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Pat83 Offline OP
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Hello everyone, I was wondering if you can please help me out with something... How can a person overcome when their friend reacts in a way where they think or feel that you have rejected their very core being, when all you really did is just disagreei with how they are living? Especially when you know for a fact that how they are living is a negative coping mechanism that puts that person (your close friend) at higher risk than the average person for more psychological issues and/or medical consequences. And before you answer this question, just assume that the person I'm describing displays a level of denial that pretty much runs deep.

Last edited by Pat83; 09/14/10 09:55 AM.
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Can you talk to her without her getting on the defensive? Can you explain that you are expressing your concern for her because you CARE about her so much? What happened exactly, it's hard to give you an answer without more detail.

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Pat83 Offline OP
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It's someone who drinks alcohol too much, and can't seem to stop or want to stop.

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oh, wow, that's a toughy. I have a sibling that is an alcoholic, and no matter what we have done to support her, not support her, send to treatment, doesn't seem to have any effect. Even hitting bottom and going to prison didn't. People who have a drinking problem don't want to see it and deny it. You probably surprised her, even though you are trying to help her. Maybe you've given her something to think about, though. How much is she really drinking and how often?

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Pat83 Offline OP
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She's more less a functioning alcoholic that goes through chronic bing periods at times. She's actually embraced the label "alcoholic" as her identity. She says it's who she is, so we're being "intolerant" and acting like "bigots" for not accepting her for who she is. I keep telling her that just because we disagree with what you're doing (drinking), doesn't mean we hate the core of her very being. I don't know what to do!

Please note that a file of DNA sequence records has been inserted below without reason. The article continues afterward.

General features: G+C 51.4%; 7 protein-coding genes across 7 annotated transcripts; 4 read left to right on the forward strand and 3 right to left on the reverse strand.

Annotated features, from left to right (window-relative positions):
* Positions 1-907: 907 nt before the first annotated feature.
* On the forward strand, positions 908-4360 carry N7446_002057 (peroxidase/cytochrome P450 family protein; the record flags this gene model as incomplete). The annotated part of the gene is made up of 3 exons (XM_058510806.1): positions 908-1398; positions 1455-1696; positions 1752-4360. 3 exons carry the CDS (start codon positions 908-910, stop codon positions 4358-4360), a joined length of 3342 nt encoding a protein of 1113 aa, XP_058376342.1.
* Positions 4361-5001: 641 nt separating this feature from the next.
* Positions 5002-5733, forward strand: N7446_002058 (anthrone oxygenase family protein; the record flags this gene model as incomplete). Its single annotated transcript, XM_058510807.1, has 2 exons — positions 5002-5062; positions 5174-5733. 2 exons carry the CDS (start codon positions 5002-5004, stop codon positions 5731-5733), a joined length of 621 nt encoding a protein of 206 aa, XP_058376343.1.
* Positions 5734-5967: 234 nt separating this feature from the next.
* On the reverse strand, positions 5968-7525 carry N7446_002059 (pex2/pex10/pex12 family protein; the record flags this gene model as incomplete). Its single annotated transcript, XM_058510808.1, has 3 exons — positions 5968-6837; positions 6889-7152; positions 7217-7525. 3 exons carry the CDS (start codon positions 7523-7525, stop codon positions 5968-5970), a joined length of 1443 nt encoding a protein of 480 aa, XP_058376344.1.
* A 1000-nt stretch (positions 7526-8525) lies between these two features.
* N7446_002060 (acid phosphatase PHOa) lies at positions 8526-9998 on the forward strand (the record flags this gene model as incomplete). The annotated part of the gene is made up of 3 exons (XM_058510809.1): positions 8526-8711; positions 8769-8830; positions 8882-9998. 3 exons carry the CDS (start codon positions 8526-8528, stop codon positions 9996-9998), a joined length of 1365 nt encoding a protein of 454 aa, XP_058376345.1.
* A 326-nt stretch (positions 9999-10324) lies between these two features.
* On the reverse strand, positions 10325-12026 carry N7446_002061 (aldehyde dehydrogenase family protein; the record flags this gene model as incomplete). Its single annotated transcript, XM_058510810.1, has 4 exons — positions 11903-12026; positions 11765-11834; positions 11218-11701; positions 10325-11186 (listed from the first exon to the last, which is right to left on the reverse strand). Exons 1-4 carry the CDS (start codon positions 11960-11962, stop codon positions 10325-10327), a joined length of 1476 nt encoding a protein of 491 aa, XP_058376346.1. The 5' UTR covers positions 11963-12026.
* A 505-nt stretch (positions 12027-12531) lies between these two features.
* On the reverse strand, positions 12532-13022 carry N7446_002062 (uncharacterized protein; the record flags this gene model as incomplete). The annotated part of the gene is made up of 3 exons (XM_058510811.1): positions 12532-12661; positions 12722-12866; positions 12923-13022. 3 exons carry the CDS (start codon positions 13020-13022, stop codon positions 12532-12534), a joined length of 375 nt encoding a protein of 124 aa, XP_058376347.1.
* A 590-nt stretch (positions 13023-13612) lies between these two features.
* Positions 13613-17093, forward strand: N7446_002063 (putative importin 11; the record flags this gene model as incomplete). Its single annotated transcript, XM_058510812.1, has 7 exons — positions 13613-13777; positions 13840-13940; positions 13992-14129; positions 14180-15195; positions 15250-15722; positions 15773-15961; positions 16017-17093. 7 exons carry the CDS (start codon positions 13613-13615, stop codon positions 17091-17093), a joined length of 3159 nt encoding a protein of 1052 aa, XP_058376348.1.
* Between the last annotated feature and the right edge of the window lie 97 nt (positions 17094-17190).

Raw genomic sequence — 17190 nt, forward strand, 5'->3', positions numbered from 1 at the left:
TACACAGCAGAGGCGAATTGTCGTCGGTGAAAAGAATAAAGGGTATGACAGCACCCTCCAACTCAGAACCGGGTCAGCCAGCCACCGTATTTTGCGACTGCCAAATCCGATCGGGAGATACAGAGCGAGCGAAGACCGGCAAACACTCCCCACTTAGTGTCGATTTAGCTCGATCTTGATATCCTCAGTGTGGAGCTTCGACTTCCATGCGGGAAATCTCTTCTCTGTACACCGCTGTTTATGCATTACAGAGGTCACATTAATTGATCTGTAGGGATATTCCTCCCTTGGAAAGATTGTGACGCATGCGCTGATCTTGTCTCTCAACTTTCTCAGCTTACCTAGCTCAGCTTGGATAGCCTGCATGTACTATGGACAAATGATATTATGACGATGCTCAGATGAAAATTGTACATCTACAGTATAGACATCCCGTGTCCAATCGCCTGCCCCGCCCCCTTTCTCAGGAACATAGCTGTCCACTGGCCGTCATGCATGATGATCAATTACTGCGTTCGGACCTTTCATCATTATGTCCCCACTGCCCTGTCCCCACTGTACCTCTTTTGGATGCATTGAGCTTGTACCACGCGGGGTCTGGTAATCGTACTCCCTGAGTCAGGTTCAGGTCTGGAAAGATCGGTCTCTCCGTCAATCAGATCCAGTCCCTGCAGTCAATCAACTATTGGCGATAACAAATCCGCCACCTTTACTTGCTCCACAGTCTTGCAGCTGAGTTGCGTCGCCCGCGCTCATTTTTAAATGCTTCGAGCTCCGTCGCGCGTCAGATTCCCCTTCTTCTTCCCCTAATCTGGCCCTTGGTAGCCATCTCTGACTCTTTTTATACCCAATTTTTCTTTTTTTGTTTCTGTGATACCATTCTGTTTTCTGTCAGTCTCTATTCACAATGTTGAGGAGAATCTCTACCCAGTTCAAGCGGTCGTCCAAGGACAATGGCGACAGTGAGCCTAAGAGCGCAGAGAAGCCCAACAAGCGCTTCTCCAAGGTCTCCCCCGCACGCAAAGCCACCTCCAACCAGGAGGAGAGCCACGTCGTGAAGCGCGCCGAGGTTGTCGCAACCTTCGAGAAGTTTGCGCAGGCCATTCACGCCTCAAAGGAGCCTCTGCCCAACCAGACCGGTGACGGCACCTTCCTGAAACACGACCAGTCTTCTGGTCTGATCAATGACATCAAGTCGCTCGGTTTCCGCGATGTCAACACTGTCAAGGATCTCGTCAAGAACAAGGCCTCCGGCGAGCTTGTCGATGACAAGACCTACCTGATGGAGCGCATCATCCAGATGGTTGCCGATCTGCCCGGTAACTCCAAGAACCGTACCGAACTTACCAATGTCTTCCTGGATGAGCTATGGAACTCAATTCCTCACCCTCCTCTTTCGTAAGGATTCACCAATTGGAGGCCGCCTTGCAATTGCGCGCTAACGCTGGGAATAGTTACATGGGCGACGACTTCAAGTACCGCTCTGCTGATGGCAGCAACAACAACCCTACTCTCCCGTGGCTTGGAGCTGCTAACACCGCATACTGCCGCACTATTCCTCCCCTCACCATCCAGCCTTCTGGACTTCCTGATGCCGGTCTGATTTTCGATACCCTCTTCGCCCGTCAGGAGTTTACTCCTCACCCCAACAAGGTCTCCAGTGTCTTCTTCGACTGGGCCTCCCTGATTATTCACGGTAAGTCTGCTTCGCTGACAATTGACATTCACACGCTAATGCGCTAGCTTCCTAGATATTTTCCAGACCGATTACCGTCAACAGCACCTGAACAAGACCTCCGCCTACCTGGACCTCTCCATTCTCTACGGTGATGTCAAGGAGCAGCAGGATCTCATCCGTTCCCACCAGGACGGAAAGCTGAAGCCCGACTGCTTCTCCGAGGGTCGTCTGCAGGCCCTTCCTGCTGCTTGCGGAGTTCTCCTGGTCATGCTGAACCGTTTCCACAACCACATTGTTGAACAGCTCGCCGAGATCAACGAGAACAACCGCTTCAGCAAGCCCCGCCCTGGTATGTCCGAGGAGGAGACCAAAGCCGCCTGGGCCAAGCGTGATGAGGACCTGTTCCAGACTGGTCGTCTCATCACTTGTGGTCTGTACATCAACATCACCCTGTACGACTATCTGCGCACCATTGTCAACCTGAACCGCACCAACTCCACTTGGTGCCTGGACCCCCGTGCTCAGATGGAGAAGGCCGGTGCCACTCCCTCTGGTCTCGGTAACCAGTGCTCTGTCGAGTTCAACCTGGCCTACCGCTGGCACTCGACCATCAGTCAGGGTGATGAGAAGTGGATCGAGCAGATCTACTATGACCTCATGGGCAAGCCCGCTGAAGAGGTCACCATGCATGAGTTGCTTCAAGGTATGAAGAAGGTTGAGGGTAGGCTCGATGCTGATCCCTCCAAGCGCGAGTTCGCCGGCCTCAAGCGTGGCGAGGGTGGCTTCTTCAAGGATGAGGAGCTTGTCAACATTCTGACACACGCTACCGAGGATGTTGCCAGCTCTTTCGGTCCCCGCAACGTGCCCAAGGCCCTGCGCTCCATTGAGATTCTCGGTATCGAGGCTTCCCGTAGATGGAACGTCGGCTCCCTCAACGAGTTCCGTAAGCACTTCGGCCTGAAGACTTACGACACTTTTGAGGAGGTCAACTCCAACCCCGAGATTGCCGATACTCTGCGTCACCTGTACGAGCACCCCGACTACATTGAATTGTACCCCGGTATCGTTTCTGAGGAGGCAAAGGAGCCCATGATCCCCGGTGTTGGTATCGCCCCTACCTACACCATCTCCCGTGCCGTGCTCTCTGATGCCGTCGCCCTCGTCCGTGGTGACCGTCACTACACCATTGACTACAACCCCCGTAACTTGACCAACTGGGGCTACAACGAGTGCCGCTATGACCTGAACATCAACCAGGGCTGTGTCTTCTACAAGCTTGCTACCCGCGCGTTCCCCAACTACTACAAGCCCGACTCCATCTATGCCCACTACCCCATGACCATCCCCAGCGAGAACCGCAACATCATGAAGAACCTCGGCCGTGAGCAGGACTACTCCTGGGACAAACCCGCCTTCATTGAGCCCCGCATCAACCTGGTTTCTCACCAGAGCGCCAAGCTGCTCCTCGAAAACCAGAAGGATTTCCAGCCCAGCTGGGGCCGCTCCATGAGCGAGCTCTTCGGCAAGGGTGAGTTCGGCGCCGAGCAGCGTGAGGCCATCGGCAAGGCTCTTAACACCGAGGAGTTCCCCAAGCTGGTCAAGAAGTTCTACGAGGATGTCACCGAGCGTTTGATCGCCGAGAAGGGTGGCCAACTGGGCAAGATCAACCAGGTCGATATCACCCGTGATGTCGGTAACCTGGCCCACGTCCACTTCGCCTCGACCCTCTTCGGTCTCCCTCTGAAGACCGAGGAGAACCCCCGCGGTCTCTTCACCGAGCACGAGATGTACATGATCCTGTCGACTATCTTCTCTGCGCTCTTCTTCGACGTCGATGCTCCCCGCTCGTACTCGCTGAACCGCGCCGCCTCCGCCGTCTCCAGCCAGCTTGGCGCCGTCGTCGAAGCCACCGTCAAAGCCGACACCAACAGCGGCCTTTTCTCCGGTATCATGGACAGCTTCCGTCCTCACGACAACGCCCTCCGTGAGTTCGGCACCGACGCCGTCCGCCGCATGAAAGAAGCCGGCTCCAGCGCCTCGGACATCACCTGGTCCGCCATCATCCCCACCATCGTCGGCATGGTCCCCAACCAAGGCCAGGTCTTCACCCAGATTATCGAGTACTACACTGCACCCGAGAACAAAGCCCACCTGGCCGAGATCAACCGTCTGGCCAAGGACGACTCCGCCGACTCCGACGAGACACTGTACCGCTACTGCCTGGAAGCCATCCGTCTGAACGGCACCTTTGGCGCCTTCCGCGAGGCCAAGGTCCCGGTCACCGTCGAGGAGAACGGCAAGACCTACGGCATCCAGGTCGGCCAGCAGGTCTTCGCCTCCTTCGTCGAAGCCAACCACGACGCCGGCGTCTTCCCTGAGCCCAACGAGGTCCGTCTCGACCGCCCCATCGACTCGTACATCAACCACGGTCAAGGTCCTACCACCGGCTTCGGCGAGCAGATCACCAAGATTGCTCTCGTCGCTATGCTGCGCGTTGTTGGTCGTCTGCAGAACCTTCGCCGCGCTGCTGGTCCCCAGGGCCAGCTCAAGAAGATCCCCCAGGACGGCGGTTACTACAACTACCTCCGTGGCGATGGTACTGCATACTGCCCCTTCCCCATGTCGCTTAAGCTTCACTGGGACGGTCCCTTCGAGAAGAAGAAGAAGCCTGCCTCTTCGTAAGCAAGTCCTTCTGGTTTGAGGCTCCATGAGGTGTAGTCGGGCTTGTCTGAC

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Alcoholism is not a personality trait, it is a disease, usually genetic. If she can be made to understand that it might be a step in the right direction.

It might help to get some reading material on alcoholism and give it to her -- just let her know that she is important to you and you are concerned for her health and well-being. Since she calls herself an alcoholic, you most likely will not offend her by bringing up the subject.

There could be a deep underlying cause for her drinking too much. Is she showing signs of depression? If so, it would be a good idea to post in our 'Depression' forum under 'Health and Fitness' for ideas on how to help her. Often depression and alcohol problems are closely intertwined.


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Pat83 Offline OP
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Thank you! I have done extensive reading and research on the subject of alcoholism. Though it may seerm to be genetic, it is not. It is something that can be inherited through temperament. For example, a parent can be an alcoholic and the child is more inherit a similar temperament through upbringing that can make them more prone to it, but there is no genetic predisposition or coding for it. Temperament is a learned behavior based on the environmental conditioning of that person's upbringing, and other outside influences such as peer and cultural media influences as well. This temperament, even though understandably feels genetic, is defintely not. There are often families where even though the parents are alcoholics, their children are not, or not all their children become alcoholics. This also applies to other detrimental behaviors that ultimately have higher rates of medical consequences such as anorexia, homosexuality, cigarette smoking, and/or obesity. These are not diseases, they are unstable traits that lead to medical diseases or at least an increased chance. Our traits and behaviors do not have a genetically predisposed code of any sort. Our inherited temperament that may make us more prone to adapt or assimilate towards certain behaviors is something that is based on environmental cause and effect that makes us personalize those feelings to the deep level where it may feel like it is our identity or "who we are," but it is not unless we "buy into that" then we make it as such. Even though it is an unstable trait and not a disease, in a sense it is beneficial that alcoholism is labeled as a disease, because that removes the moral judgment and condemnation from the equation, and as a result more people can get help and be helped.

Last edited by Pat83; 09/24/10 07:09 AM.

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